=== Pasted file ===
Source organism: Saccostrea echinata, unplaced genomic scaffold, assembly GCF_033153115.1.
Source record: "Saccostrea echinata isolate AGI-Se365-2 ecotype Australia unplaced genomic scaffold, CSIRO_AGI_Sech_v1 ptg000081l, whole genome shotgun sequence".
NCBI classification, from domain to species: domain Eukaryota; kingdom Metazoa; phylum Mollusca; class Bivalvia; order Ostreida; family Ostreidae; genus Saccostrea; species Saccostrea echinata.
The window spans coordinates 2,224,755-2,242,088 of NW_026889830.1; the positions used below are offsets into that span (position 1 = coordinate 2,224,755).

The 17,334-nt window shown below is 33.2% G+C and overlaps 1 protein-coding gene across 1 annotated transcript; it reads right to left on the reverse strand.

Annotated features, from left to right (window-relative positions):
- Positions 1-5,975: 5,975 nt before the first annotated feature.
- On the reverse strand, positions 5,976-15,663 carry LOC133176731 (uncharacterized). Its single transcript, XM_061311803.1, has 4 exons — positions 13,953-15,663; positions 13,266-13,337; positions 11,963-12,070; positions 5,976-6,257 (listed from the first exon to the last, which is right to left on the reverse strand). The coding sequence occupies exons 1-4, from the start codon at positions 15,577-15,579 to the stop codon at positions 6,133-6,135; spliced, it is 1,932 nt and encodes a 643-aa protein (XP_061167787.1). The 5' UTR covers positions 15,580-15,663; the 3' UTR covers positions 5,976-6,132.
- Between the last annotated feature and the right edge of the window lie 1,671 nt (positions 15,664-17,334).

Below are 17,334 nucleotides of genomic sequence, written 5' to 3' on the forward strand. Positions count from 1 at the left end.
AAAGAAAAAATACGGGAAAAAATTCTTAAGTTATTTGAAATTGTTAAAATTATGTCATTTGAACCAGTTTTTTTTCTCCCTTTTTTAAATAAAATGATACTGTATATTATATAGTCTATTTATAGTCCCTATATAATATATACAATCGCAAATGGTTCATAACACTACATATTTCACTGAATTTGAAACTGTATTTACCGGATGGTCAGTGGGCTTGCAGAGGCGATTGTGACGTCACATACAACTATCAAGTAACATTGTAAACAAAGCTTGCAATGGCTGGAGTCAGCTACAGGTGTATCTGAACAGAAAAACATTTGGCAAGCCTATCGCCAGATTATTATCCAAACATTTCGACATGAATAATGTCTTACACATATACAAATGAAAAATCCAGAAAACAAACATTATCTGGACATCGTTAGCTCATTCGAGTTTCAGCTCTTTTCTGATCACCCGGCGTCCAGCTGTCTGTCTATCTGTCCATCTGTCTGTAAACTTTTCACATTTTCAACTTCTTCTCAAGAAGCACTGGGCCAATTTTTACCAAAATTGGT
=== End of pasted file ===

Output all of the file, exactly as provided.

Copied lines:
Source organism: Saccostrea echinata, unplaced genomic scaffold, assembly GCF_033153115.1.
Source record: "Saccostrea echinata isolate AGI-Se365-2 ecotype Australia unplaced genomic scaffold, CSIRO_AGI_Sech_v1 ptg000081l, whole genome shotgun sequence".
NCBI classification, from domain to species: domain Eukaryota; kingdom Metazoa; phylum Mollusca; class Bivalvia; order Ostreida; family Ostreidae; genus Saccostrea; species Saccostrea echinata.
The window spans coordinates 2,224,755-2,242,088 of NW_026889830.1; the positions used below are offsets into that span (position 1 = coordinate 2,224,755).

The 17,334-nt window shown below is 33.2% G+C and overlaps 1 protein-coding gene across 1 annotated transcript; it reads right to left on the reverse strand.

Annotated features, from left to right (window-relative positions):
- Positions 1-5,975: 5,975 nt before the first annotated feature.
- On the reverse strand, positions 5,976-15,663 carry LOC133176731 (uncharacterized). Its single transcript, XM_061311803.1, has 4 exons — positions 13,953-15,663; positions 13,266-13,337; positions 11,963-12,070; positions 5,976-6,257 (listed from the first exon to the last, which is right to left on the reverse strand). The coding sequence occupies exons 1-4, from the start codon at positions 15,577-15,579 to the stop codon at positions 6,133-6,135; spliced, it is 1,932 nt and encodes a 643-aa protein (XP_061167787.1). The 5' UTR covers positions 15,580-15,663; the 3' UTR covers positions 5,976-6,132.
- Between the last annotated feature and the right edge of the window lie 1,671 nt (positions 15,664-17,334).

Below are 17,334 nucleotides of genomic sequence, written 5' to 3' on the forward strand. Positions count from 1 at the left end.
AAAGAAAAAATACGGGAAAAAATTCTTAAGTTATTTGAAATTGTTAAAATTATGTCATTTGAACCAGTTTTTTTTCTCCCTTTTTTAAATAAAATGATACTGTATATTATATAGTCTATTTATAGTCCCTATATAATATATACAATCGCAAATGGTTCATAACACTACATATTTCACTGAATTTGAAACTGTATTTACCGGATGGTCAGTGGGCTTGCAGAGGCGATTGTGACGTCACATACAACTATCAAGTAACATTGTAAACAAAGCTTGCAATGGCTGGAGTCAGCTACAGGTGTATCTGAACAGAAAAACATTTGGCAAGCCTATCGCCAGATTATTATCCAAACATTTCGACATGAATAATGTCTTACACATATACAAATGAAAAATCCAGAAAACAAACATTATCTGGACATCGTTAGCTCATTCGAGTTTCAGCTCTTTTCTGATCACCCGGCGTCCAGCTGTCTGTCTATCTGTCCATCTGTCTGTAAACTTTTCACATTTTCAACTTCTTCTCAAGAAGCACTGGGCCAATTTTTACCAAAATTGGT